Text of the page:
The mathematical formulae created to accommodate the observations of “Newton’s gravity” just happened to have been written before Coulomb's Law came along about a hundred years later, and no notice was seriously given to the likelihood that Coulomb explains the functions attributed to gravitation.
Coulomb's law, developed in the 1780s by French physicist Charles Augustin de Coulomb, may be stated as follows:
“The magnitude of the electrostatic force between two point electric charges is directly proportional to the product of the magnitudes of each charge and inversely proportional to the square of the distance between the charges.”  (Does that sound familiar? How about, as in Newton’s 3rd Law?)

So what can be said of the fact that “gravitational accretion” is the common explanation for how the “round bodies” such as planets and suns came to be? Perhaps the answer can be found in the black holes that permeate our galaxies.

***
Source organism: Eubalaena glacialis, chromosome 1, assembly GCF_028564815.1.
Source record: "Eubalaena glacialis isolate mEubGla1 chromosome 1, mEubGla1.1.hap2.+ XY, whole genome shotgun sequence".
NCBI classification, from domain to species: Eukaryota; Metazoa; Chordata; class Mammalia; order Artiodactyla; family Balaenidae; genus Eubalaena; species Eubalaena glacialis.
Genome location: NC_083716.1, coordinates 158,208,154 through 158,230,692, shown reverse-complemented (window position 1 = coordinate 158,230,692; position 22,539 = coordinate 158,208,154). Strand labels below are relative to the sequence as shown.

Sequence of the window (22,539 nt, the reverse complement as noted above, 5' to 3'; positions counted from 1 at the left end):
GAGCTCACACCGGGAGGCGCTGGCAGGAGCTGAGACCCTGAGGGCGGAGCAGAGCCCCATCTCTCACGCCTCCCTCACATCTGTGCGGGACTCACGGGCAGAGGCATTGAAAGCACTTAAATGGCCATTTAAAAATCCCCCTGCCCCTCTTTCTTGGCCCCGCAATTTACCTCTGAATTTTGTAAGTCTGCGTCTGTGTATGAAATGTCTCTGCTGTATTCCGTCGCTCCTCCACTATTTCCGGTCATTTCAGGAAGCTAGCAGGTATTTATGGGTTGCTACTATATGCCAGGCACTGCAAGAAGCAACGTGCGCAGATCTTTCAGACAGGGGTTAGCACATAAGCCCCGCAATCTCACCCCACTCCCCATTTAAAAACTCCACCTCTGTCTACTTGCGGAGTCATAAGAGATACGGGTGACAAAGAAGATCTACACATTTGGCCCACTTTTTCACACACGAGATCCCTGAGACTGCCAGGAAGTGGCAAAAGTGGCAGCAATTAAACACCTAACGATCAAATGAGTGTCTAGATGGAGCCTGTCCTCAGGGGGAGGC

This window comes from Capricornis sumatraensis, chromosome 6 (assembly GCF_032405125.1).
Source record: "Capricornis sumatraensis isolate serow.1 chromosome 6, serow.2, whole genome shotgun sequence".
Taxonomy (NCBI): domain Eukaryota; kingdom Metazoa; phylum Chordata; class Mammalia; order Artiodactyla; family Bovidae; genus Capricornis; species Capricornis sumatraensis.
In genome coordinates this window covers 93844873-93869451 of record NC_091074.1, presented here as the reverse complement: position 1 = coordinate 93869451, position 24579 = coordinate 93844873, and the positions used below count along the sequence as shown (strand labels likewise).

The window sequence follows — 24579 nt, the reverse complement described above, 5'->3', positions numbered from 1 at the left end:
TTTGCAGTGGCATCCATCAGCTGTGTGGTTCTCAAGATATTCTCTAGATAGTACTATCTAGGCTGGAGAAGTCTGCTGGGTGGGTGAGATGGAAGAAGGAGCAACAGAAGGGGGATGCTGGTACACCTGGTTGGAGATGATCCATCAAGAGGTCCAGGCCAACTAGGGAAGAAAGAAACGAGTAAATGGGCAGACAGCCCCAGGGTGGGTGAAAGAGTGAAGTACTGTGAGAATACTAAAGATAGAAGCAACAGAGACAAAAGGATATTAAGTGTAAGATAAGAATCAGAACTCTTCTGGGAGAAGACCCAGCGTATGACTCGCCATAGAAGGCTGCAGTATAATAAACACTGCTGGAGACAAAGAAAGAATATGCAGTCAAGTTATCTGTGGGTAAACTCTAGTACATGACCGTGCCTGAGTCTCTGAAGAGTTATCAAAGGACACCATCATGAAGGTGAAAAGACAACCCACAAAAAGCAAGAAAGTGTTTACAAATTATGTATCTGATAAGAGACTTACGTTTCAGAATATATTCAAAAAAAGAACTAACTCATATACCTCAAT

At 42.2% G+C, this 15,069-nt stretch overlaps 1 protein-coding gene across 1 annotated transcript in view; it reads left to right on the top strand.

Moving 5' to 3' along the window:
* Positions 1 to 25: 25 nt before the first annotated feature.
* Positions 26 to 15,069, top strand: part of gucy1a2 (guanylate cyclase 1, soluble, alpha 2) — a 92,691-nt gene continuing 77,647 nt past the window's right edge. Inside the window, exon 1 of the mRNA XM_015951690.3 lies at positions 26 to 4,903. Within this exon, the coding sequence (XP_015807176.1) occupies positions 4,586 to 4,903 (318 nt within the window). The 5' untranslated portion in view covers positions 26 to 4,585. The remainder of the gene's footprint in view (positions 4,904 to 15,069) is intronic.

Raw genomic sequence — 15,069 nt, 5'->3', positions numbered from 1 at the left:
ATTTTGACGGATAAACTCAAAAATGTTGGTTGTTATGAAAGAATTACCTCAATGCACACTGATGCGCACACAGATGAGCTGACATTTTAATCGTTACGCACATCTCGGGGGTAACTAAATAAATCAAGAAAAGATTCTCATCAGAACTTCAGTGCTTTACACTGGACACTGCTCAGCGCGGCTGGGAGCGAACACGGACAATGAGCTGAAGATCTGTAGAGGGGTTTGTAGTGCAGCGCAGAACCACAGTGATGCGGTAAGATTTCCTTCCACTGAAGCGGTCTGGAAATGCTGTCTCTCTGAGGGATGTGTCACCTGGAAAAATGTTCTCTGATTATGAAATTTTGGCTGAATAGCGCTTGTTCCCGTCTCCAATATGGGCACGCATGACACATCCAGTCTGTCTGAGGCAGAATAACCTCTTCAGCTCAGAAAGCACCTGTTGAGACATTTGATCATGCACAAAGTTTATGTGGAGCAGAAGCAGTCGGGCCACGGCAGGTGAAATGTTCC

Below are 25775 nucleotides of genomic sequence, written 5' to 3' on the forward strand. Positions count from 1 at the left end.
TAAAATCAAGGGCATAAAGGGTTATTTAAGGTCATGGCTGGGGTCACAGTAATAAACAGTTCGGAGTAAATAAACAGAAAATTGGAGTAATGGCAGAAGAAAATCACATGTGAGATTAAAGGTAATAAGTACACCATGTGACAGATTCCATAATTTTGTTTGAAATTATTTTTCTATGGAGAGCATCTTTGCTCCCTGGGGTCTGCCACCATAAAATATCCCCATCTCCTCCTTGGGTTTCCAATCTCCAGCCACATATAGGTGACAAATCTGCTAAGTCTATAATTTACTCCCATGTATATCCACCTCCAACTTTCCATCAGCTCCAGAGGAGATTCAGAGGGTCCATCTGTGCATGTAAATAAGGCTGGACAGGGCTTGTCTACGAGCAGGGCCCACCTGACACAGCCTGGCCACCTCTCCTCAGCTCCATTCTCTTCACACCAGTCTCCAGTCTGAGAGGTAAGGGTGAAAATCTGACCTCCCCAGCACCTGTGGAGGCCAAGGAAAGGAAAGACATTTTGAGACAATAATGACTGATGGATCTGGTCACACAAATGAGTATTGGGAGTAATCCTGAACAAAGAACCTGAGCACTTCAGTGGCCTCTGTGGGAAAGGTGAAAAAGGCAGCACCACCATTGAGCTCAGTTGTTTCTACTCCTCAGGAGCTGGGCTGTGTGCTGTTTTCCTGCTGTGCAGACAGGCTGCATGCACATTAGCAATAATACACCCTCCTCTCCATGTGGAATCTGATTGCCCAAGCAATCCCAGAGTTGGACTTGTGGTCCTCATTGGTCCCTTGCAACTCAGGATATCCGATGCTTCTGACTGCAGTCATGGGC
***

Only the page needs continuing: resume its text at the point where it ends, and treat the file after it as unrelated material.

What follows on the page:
It is widely believed in science, that an equal amount of matter and antimatter was created at the moment of the Big Bang, yet little of the antimatter can be accounted for out there, so let us think of another possibility. If most of the antimatter is contained in black holes, which summon all passing matter into their cores, then the warring factions would be eliminating portions of one another over time, causing the singularities to grow under the intensive pressure of containment. Round balls would be forming, composed of the remaining matter that found insufficient antimatter with which to do battle. It would all be surrounded by unchallenged gas molecules that found no antimatter equals to balance with, an event which would destroy one equal quantity at every encounter.